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Football Commentary: Adversity Never Stopped Seniors

Chris Khorey | Thursday, November 15, 2007

Seventeen scholarship football players arrived at Notre Dame in the fall of 2004.

Only seven are still on the roster.

The Class of 2008 has seen attrition is every way imaginable.

Some players had bad luck – like linebacker Abdel Banda, who suffered a career-ending injury.

Some decided playing varsity football wouldn’t be part of their Notre Dame experience after all – like John Kadous and Stanford Interhall star Tregg Duerson.

Some were upset about the coaching change or lack of playing time – like running back Justin Hoskins (now at Central Michigan), quarterback David Wolke (now at Western Kentucky), defensive lineman Brandon Nicolas (now at Colorado) and wide receiver Chris Vaughn (now at Louisville).

And one – running back Darius Walker – opted for an NFL paycheck over his senior season in South Bend.

But even without most of the players they met at Frosh-O, the Class of 2008 has found a way to succeed. They helped the Irish to three bowl games in their time on campus, including two of the BCS variety. And they have done their best to hold the team together during this disastrous 1-9 season.

And now, along with their walk-on brethren and the nine fifth-year seniors, seven recruited scholarship seniors – Maurice Crum, Justin Brown, Terrail Lambert, Leo Ferrine, Junior Jabbie, Darrin Bragg and Anthony Vernaglia – will play possibly their final game at Notre Dame Stadium. (All seven are eligible for fifth years.)

Those seven have seen classmates leave the team, but they stuck it out. They have endured ridicule from fans who called them “not talented enough,” but they never lashed out in the media. Some of them have struggled to get off the bench, but they never stopped working.

Through the biggest wins and the most crushing losses, those seven have remained focused on the goal they originally set out to reach – to bring Notre Dame back to the elite. For two years, the Irish were back in the top 20, thanks in part to them. And while this season has fallen apart, they continue to try to lead the younger players, trying to ensure the program’s future.

For the nine fifth-year seniors, the story is different. They arrived at a Notre Dame that saw a bright future ahead after Tyrone Willingham’s 10-3 first season. Their classmates included All-America receiver Jeff Samardzija and first-round quarterback Brady Quinn.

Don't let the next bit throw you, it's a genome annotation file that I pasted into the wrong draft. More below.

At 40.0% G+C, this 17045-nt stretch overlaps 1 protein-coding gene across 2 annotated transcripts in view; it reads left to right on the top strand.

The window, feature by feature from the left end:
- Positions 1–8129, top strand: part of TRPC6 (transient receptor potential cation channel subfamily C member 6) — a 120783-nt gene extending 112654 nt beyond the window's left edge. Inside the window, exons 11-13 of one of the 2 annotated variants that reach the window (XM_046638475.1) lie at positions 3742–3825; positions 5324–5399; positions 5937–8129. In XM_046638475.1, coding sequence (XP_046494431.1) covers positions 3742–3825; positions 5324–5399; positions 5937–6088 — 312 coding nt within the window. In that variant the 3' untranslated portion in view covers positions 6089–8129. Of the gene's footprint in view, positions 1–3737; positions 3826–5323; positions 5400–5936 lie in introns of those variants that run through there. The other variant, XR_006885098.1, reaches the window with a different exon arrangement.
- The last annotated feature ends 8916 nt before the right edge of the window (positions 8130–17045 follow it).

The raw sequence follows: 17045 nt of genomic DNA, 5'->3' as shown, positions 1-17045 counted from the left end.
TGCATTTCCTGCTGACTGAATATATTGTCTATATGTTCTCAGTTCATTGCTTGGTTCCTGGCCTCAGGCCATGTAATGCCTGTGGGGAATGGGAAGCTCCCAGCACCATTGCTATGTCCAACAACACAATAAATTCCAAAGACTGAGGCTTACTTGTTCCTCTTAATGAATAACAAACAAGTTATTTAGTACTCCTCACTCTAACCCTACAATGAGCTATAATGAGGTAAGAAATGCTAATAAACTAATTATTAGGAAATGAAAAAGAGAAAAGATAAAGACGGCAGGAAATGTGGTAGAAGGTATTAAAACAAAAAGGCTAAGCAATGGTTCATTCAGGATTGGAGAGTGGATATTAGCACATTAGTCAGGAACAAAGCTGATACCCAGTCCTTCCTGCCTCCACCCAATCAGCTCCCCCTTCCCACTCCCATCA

After BCS bowls in their junior and senior seasons, this group – John Carlson, Travis Thomas, John Sullivan, Trevor Laws, Tom Zbikowski, Dwight Stephenson, Joe Brockington, Ambrose Wooden and Geoff Price – all decided to return for one more year.

Obviously, this season has not gone as planned, but they have all played with heart and tried to lead despite the losses. They are part of the greatest Notre Dame class since the Holtz era, and their contributions will not be forgotten, even in the darkest hour of Irish football.

And it’s important to remember the rest of the senior class – the walk-ons. They joined the team not for a shot at the NFL, but for the camaraderie of their teammates and the chance to wear a gold helmet.

Their best memories aren’t scoring a touchdown or making a sack in a big game, but rather when they put on their green jersey before USC in 2005 or when they intercepted a Quinn pass in practice – or even just playing catch on the field in front of 80,000 people.

They have majors like engineering and pre-professional, but they still find time to learn the opponent’s playbook every week to help prepare their teammates.

Saturday will almost certainly be their last game at Notre Dame Stadium. If they’re lucky, they’ll be able to get into the game for a play or two. Even if they’re not, they’ll be excited to be out there with their friends one last time.

It’s been a long season. But win or lose, all of the seniors will probably linger on the field for a few extra seconds, remembering the good times they had there.

They’ve been through a lot at Notre Dame, and they’ve handled it all with grace and class.

And for that, they deserve a hand.

The views in this column are those of the author and not necessarily those of The Observer.

Contact Chris Khorey at [email protected]